During the weekend of the 10th to the 12th Oct 2008 I had visited the nofluffjuststuff conference it was an excellent chance to validate the work that I have been doing at my place of employment, as well as learn some new things, and new people. So a few big things I have managed to pull from the conference.
- Groovy is well very cool, I wish we did more of it for reasons I will explain further.
- I thought git was neat, confusing but neat. I just think I need to play with it to like it more.
- I met Mr Hussman! (and he knew the about the company that I work for [which is neat]).
- EC2 and “cloud computing” isn’t such a new idea and is just what I thought it was.
- The place I work for is headed down a correct path in many respects .
I had also checked out a good number of groovy courses (5-6) I love the concept of groovy, infact if our organization just totally jumped the java ship and went with groovy I would be on board. Thats a pretty powerful thing to say so let me explain! First, these are the things I had taken away from the groovy courses.
- Groovy is java, just an “extended version of it”.
- Since groovy is java, you could completely convert your java systems to groovy just by adding a jar.
- The syntax added by groovy is more loose then java, almost lisp like (which is good).
- I wasn’t so hot on all parts of grails, particularly with GSP’s (I generally do not like server pages of any type, much prefer language independent xslt which forces developers to create data feeds).
- Groovy makes it more easy to import data feeds, and work with data in general, has auto getters and setters (treated as variables) and other very nice things that I could see being useful.
- Integration with java is beautiful.
- Groovy is highly integrated with java since it is an extended version of java, which makes me prefer it over langs like JRuby, which I am guessing would require api calls to make any such sort of connection with java (something I dislike in a langauge).
All these things are great! What I liked the most though was the complete compatibility with java, that in its self is very cool, and in the end will make groovy the winner of the dynamic langauge wars. Here is the reason, many many corporations already mostly use java! Everyone has made significant investments in the technology, and since groovy is just java with a dynamic language added in, there is no reason to write “compatibility layers”, special api’s to work with things, or pass data feeds back and forth.. Groovy also offers the ability to upgrade, or downgrade the level of terseness of your code depending on the application you are working on! This is due to the fact it is simply a langauge extension (like c++ was to c) and not a complete replacement. Developers will like that in the end.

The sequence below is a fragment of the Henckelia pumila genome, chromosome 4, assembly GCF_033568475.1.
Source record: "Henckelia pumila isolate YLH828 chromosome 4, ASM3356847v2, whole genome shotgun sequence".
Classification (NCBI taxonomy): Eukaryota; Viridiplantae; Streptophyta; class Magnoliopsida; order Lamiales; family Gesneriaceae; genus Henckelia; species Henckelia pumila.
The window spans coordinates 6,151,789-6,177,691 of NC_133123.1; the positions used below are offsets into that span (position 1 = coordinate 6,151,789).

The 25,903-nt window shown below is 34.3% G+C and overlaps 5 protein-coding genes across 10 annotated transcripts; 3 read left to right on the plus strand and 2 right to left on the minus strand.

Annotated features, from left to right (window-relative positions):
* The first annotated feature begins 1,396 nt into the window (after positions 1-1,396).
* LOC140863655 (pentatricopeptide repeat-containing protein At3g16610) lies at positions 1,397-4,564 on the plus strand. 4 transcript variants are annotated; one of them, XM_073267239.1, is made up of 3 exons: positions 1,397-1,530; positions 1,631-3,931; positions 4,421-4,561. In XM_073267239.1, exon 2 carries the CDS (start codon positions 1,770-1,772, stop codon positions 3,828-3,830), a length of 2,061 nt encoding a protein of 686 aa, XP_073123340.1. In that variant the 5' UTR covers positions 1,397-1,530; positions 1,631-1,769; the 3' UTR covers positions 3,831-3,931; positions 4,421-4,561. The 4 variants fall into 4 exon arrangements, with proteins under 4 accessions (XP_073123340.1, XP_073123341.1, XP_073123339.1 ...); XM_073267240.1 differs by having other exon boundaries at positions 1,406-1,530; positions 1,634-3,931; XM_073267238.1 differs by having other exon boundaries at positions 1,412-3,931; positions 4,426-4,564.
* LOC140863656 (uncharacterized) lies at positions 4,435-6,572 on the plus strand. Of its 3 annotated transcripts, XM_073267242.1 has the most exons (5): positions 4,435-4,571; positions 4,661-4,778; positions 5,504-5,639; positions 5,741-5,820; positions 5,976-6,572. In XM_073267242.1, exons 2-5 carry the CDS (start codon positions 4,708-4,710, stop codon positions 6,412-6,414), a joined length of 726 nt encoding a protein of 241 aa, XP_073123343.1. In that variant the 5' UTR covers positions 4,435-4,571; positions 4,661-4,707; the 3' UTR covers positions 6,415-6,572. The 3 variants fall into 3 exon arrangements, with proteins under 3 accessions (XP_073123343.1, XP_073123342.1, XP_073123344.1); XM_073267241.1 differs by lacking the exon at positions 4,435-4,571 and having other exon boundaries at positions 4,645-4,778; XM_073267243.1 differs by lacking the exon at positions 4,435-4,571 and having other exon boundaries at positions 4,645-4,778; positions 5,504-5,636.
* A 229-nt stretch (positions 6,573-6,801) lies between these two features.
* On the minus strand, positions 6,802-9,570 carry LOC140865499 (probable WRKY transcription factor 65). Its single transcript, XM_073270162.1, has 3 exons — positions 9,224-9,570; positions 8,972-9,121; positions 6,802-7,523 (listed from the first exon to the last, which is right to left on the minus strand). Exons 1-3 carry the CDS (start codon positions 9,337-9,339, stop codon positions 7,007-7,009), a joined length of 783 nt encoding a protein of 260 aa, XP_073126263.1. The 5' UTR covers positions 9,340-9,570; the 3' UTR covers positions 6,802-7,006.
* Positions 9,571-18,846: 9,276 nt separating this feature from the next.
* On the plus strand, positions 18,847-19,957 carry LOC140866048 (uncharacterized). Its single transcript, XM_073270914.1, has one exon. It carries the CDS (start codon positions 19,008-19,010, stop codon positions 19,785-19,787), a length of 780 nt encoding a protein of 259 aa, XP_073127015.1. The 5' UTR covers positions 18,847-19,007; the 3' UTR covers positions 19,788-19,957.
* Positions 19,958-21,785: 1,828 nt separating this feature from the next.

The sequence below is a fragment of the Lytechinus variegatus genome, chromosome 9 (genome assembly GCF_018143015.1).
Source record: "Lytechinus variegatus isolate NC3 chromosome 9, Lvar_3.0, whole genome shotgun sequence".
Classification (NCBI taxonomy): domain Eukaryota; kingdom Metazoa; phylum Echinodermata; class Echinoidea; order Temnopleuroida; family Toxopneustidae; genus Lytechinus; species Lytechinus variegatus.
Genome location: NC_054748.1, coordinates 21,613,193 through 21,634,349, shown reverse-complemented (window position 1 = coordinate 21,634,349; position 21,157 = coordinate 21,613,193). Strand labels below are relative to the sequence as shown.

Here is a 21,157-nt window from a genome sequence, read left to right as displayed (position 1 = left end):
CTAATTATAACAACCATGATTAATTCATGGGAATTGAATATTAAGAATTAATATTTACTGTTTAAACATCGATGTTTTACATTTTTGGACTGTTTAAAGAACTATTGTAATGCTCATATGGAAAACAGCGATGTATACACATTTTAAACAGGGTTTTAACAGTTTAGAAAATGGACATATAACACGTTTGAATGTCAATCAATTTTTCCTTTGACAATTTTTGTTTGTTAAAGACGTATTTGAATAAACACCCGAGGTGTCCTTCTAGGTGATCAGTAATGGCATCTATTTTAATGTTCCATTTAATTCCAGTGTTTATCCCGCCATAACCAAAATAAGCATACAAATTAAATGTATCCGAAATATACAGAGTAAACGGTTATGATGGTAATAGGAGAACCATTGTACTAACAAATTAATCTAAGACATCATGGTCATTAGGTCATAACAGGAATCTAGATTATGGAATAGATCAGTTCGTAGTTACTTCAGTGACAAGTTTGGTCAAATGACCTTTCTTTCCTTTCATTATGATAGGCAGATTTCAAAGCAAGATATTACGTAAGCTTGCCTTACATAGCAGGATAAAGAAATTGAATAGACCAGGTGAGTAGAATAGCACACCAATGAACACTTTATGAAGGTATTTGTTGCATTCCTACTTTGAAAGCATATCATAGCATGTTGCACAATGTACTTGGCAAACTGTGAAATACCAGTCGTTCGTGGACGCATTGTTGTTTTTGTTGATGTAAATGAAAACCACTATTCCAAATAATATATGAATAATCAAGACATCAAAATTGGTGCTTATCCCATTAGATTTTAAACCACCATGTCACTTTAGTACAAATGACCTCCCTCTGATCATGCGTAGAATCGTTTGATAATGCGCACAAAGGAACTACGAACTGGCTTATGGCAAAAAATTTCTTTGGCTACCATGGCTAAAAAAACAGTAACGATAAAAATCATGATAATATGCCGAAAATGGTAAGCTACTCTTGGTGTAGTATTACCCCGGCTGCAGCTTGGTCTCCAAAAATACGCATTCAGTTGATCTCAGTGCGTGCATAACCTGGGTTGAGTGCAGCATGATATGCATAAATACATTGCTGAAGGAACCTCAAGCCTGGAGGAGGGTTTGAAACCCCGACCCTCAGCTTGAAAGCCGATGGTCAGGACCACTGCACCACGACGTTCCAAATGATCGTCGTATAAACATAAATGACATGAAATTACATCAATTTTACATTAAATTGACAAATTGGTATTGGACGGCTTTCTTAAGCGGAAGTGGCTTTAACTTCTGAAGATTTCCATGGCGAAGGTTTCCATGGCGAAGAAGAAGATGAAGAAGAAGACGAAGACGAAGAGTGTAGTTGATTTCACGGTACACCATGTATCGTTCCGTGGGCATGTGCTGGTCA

Just a little bit on git, it was neat! Just a bit confusing though, I think I would really need to read a book on it to truly use all the components, but to be honest I need to update my skills a bit in this domain anyway. So I understand where they were going with git, things like having a repo on your personal pc, as well as the server and everything sync’s up. Other things like creating a branch at any time and the way people browse historys was very cool! Regardless there was a high barrier of learning, though many of the svn commands are similar to what git has.
I went to one david hussman course! What really surprised me is this, he seems like a developer that jumped into the project management, and agility world! Which is very cool that he has a vantage point from both places, and he is able to relate to project managers in that way! Hes layed back, relaxed, long bright red hair and seems like a pretty cool guy. He recognized that I was from ib at the end of the course and gave a shout-out, which was nice .
EC2 was kinda boring, it just seemed like virtual machine instances which you can swap out at any time on a amazon network, I mean it is great that you can do this and all! But virtualizing technology has been around forever! To add to all of that, VPS’s are still cheaper then what is touted on the EC2′s. If you are getting any sort of serious traffic as well on the ec2′s the cost will skyrocket (something that was not talked about), as well data retention is not the easiest thing to do, since it is truely a cloud!
All in all, it was a good conference, I hung out with people from carol.com , and Nathaniel Schutta, as well as people from ib. There were lots of talks about testing and cruse-control, and many things that I see here at ib already so it was a good conference. Very validating in many respects. I picked up a few books on build systems post conference from amazon, a book on antlr, as well I might eventually get one on groovy. I would like to see what direction we are going here first at the place I work (fingers crossed).